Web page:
Is your mortgage production process ready for a purchase market?
It’s been a year of dizzying heights in terms of mortgage origination volume. Fannie Mae estimates an all-time high of $4.1 trillion (63% of that from refinancing alone) for 2020. For most mortgage originators, it’s been a year-long scramble to simply close deals and produce loans.
Most forecasts for 2021 suggest that it will be another great year, but at some point, and likely soon, refinance volume will begin to decline. With the implementation of FHFA’s adverse market refinance fee, it would appear the refinance boom’s days are numbered. We’re looking at a purchase-money market.
But are we really ready?
It’s well-known that a purchase mortgage involves more time and cost to produce. The margins are typically, therefore, smaller. Refinances are usually fairly straight-forward. In a refinance transaction, there’s no real estate agent involved. There’s no house shopping. No sales contract or negotiation. No real home inspection, and the appraisal is rarely an issue. For the lender, the choice of title and closing is straight-forward, and the closing process is fairly simple. There are fewer potential choke points, less emotion and fewer parties involved in general.
But with a purchase mortgage, there tends to be more emotion. There’s more need for communication — between lender and title agent, lender and real estate agent, buyer and seller (and their agents), and the like. Unexpected results from a home inspection can add days or weeks to a transaction that a lender has little to no control over. Because a property is changing hands, homeowners associations can get involved where there are liens. In other words, with a purchase mortgage, the transaction involves more parties, more professionals, and more potential for emotion, negotiation and/or even fallout, which can all lead to delay and expense.
It’s the messy, process-unfriendly points where the mortgage production process typically hits the shoals. Fee calculation, communication, data exchange, the introduction of game-changing information (e.g., the property has an undisclosed radon issue) — these are all parts of the process that, done inefficiently, explain why a purchase mortgage margin looks quite different from a refinance mortgage margin.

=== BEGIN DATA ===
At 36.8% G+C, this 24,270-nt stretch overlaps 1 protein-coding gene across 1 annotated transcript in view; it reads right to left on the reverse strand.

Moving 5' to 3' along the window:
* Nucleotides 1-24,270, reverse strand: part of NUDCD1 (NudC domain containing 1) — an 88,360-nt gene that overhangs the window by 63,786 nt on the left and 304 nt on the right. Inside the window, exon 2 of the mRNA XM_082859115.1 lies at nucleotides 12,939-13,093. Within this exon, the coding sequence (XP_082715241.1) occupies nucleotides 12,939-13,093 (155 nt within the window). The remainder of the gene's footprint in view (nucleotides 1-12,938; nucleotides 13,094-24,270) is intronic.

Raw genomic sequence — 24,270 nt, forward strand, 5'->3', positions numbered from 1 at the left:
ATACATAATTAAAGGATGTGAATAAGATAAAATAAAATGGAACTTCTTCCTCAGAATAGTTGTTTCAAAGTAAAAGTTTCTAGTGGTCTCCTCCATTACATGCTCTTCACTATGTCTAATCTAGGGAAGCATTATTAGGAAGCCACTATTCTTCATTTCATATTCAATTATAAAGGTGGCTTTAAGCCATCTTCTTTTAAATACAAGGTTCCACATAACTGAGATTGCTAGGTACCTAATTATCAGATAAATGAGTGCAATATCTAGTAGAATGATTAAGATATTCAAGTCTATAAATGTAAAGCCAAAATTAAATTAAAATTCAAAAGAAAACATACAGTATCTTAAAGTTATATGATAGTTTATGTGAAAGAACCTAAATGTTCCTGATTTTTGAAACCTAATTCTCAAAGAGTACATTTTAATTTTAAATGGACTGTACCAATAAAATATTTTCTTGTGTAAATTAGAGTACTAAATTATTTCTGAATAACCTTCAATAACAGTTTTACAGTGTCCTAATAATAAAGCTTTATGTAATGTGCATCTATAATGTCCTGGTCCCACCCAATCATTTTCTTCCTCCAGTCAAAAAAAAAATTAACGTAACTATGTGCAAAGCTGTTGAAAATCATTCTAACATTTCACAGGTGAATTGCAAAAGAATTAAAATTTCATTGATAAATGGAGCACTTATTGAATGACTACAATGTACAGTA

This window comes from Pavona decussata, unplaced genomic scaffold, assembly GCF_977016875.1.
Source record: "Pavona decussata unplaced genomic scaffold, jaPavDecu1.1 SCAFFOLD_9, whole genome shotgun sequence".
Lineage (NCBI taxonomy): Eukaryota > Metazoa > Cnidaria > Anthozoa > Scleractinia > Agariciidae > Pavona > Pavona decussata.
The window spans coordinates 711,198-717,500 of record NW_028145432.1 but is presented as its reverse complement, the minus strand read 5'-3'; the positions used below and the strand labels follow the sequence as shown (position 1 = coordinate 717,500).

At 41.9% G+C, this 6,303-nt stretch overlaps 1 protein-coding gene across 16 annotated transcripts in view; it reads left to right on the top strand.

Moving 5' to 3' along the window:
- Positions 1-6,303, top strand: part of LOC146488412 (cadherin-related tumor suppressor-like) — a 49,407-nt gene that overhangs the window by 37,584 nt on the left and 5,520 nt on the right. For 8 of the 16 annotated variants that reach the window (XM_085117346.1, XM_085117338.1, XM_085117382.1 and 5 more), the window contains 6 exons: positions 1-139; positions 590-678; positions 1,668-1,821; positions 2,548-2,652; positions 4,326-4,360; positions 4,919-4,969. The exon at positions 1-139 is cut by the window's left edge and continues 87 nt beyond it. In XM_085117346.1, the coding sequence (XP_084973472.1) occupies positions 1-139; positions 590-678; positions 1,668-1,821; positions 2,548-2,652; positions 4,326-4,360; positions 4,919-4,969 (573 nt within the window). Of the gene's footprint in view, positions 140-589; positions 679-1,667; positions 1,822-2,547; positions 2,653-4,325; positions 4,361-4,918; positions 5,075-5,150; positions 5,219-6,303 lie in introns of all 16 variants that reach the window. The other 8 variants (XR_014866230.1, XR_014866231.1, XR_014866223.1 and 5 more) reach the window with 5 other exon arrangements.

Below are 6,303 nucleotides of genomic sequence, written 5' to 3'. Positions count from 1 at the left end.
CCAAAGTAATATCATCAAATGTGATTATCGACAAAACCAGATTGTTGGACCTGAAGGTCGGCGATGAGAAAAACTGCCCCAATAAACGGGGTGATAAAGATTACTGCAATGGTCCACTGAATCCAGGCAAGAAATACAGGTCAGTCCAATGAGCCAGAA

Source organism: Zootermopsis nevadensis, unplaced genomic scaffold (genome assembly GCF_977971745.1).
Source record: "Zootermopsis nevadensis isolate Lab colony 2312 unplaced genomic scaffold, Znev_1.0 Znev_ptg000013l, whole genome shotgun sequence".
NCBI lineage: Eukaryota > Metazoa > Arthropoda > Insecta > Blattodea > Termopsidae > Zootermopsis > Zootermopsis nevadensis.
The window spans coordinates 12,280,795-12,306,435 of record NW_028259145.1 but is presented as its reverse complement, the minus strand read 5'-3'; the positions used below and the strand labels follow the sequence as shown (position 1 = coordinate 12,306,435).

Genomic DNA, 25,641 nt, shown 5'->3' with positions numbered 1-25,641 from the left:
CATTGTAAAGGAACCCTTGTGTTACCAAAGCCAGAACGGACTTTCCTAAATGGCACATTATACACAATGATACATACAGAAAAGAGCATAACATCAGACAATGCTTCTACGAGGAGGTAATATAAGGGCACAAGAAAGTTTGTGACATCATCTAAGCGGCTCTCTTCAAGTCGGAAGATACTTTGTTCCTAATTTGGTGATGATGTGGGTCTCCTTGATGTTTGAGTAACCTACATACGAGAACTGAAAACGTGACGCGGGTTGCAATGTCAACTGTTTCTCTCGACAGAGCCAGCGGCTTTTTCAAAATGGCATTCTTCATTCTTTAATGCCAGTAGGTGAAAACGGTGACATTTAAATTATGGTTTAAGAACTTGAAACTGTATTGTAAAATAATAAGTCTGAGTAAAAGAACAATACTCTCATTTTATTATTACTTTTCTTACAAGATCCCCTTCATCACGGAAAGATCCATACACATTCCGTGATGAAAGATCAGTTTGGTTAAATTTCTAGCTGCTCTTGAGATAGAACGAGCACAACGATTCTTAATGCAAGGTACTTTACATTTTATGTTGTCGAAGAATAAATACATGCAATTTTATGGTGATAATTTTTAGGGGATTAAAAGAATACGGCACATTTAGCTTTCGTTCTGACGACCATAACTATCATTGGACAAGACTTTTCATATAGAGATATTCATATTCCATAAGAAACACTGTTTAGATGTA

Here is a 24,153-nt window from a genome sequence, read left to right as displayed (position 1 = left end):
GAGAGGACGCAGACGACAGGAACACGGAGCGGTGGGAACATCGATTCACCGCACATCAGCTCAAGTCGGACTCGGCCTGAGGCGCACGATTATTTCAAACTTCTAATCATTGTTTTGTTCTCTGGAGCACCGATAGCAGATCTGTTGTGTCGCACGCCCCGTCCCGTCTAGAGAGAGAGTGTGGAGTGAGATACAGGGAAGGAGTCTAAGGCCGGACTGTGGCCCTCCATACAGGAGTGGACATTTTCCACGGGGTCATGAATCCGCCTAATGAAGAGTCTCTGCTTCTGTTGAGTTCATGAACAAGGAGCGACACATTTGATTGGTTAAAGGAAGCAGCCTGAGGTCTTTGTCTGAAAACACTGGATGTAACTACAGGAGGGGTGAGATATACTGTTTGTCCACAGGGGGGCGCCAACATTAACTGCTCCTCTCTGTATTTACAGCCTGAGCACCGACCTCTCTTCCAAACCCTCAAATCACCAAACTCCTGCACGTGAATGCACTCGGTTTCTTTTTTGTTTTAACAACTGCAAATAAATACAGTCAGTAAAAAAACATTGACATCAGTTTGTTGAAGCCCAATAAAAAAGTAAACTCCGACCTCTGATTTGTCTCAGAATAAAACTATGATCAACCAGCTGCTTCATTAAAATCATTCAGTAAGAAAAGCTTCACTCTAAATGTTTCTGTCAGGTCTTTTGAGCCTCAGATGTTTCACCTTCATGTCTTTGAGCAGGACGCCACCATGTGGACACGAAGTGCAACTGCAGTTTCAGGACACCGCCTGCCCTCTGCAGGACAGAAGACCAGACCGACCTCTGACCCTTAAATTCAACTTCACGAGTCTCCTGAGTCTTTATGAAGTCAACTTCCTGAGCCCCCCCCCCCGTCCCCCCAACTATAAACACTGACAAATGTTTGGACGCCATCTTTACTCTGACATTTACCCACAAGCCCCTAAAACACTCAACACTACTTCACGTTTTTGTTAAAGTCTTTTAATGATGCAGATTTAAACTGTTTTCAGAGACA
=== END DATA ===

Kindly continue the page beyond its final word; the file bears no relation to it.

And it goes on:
This is certainly not an effort to predict doom and gloom for our industry in the coming months. Far from it. But let’s face it: we’ve always been a cyclical industry, focused on fulfilling existing orders during upcycles and sales (and expense cutting) when origination volume abates. We’ve also become more and more reactive in recent years. When transaction volume is high, it’s “all hands on deck” to get the loans closed. When volume dips (or expenses rise), it’s time to trim our budgets. It sometimes seems there’s never a good time to take a moment to assess our processes and invest in improvement.
A quick look at the best-performing businesses in our industry, however, tells us why they’re doing so well. These are the firms that make time and resources for continuous improvement. It’s not just about sales. It’s about gaining competitive advantage or zigging while others zag. Many of the firms that were quick to adopt newer, better, integrated production technology have been reaping those rewards for a couple of years now as others struggled to catch up.
Improving operations needn’t always be a massive investment in shiny, new technology, either. Sometimes it’s as simple as taking a critical look at your process and finding tweaks to make it move more efficiently. The more regularly we do it, the less often we need to make massive expenditures on entirely new approaches.
Finally, efficient purchase mortgage lenders don’t just build strong Realtor networks or ramp up the sales process. They also examine the details of the settlement and production process. Are their preferred title partners efficient and effective — not only with garden variety closings, but with the inevitable curveball in the process? Is your TRID process locked down and does it involve minimal time on the phone, e-mail or (heaven help us) fax machine? Are your loan officers able to convey and receive important data and offer up immediate status updates for Realtors and their nervous clients?
If not, now’s the time to revisit your process. Or reinvent it, if there is none.
Consider this a call to our industry to get ahead of the curve now. The production process has long been our Achilles’ heel — the source of dreaded margin compression when revenue is not at record numbers. 2021 looks like it will hold plenty of opportunity for those prepared for it, but the current cycle is ending. As difficult as it might seem with orders clogging our sales funnels right now, now is exactly the time to reassess your operations and processes. Failure to do so could mean 2021 will be more of a time of catch-up for many.